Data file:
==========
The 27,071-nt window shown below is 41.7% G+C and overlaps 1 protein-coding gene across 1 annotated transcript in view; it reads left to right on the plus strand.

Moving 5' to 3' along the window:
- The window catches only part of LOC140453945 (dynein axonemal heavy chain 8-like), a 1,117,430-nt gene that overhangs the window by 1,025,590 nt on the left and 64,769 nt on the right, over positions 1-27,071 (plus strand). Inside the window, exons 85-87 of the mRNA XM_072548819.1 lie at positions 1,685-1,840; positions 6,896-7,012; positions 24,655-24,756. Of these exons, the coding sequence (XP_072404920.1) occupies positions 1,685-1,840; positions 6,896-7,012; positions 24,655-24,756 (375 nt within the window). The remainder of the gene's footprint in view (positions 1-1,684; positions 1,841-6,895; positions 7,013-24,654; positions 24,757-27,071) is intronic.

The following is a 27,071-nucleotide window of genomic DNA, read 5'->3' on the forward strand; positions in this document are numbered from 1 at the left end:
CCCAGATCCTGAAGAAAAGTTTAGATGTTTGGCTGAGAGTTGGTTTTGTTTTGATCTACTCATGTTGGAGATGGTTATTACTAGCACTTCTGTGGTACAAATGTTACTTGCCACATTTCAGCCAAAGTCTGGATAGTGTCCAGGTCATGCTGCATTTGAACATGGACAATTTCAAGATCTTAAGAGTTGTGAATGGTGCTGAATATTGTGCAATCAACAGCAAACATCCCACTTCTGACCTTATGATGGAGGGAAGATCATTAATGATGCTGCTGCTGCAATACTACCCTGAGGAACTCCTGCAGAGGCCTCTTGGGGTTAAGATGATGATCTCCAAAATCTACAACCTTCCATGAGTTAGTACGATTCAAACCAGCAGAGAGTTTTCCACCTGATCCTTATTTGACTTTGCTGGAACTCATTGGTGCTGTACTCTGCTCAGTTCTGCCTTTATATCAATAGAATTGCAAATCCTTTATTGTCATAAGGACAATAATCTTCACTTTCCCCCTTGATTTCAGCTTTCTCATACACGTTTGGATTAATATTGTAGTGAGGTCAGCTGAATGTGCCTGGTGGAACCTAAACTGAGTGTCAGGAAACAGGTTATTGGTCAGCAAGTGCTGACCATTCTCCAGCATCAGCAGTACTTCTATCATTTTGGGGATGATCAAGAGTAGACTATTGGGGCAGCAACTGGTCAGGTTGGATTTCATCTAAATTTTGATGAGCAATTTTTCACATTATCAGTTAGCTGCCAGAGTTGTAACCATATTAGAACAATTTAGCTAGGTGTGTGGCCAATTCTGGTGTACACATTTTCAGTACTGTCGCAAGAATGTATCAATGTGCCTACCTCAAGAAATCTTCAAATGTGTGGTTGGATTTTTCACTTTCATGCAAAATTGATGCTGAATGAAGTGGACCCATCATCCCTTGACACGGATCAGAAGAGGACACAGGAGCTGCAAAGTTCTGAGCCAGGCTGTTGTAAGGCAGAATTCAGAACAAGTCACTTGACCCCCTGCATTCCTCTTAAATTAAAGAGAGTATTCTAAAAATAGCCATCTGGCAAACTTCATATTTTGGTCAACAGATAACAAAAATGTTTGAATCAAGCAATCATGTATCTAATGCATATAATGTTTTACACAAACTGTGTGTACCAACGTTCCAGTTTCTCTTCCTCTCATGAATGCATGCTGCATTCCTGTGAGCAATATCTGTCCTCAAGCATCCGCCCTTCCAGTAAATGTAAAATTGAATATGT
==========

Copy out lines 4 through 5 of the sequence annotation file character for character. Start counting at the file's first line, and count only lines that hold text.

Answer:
The following is a 27,071-nucleotide window of genomic DNA, read 5'->3' on the forward strand; positions in this document are numbered from 1 at the left end:
CCCAGATCCTGAAGAAAAGTTTAGATGTTTGGCTGAGAGTTGGTTTTGTTTTGATCTACTCATGTTGGAGATGGTTATTACTAGCACTTCTGTGGTACAAATGTTACTTGCCACATTTCAGCCAAAGTCTGGATAGTGTCCAGGTCATGCTGCATTTGAACATGGACAATTTCAAGATCTTAAGAGTTGTGAATGGTGCTGAATATTGTGCAATCAACAGCAAACATCCCACTTCTGACCTTATGATGGAGGGAAGATCATTAATGATGCTGCTGCTGCAATACTACCCTGAGGAACTCCTGCAGAGGCCTCTTGGGGTTAAGATGATGATCTCCAAAATCTACAACCTTCCATGAGTTAGTACGATTCAAACCAGCAGAGAGTTTTCCACCTGATCCTTATTTGACTTTGCTGGAACTCATTGGTGCTGTACTCTGCTCAGTTCTGCCTTTATATCAATAGAATTGCAAATCCTTTATTGTCATAAGGACAATAATCTTCACTTTCCCCCTTGATTTCAGCTTTCTCATACACGTTTGGATTAATATTGTAGTGAGGTCAGCTGAATGTGCCTGGTGGAACCTAAACTGAGTGTCAGGAAACAGGTTATTGGTCAGCAAGTGCTGACCATTCTCCAGCATCAGCAGTACTTCTATCATTTTGGGGATGATCAAGAGTAGACTATTGGGGCAGCAACTGGTCAGGTTGGATTTCATCTAAATTTTGATGAGCAATTTTTCACATTATCAGTTAGCTGCCAGAGTTGTAACCATATTAGAACAATTTAGCTAGGTGTGTGGCCAATTCTGGTGTACACATTTTCAGTACTGTCGCAAGAATGTATCAATGTGCCTACCTCAAGAAATCTTCAAATGTGTGGTTGGATTTTTCACTTTCATGCAAAATTGATGCTGAATGAAGTGGACCCATCATCCCTTGACACGGATCAGAAGAGGACACAGGAGCTGCAAAGTTCTGAGCCAGGCTGTTGTAAGGCAGAATTCAGAACAAGTCACTTGACCCCCTGCATTCCTCTTAAATTAAAGAGAGTATTCTAAAAATAGCCATCTGGCAAACTTCATATTTTGGTCAACAGATAACAAAAATGTTTGAATCAAGCAATCATGTATCTAATGCATATAATGTTTTACACAAACTGTGTGTACCAACGTTCCAGTTTCTCTTCCTCTCATGAATGCATGCTGCATTCCTGTGAGCAATATCTGTCCTCAAGCATCCGCCCTTCCAGTAAATGTAAAATTGAATATGT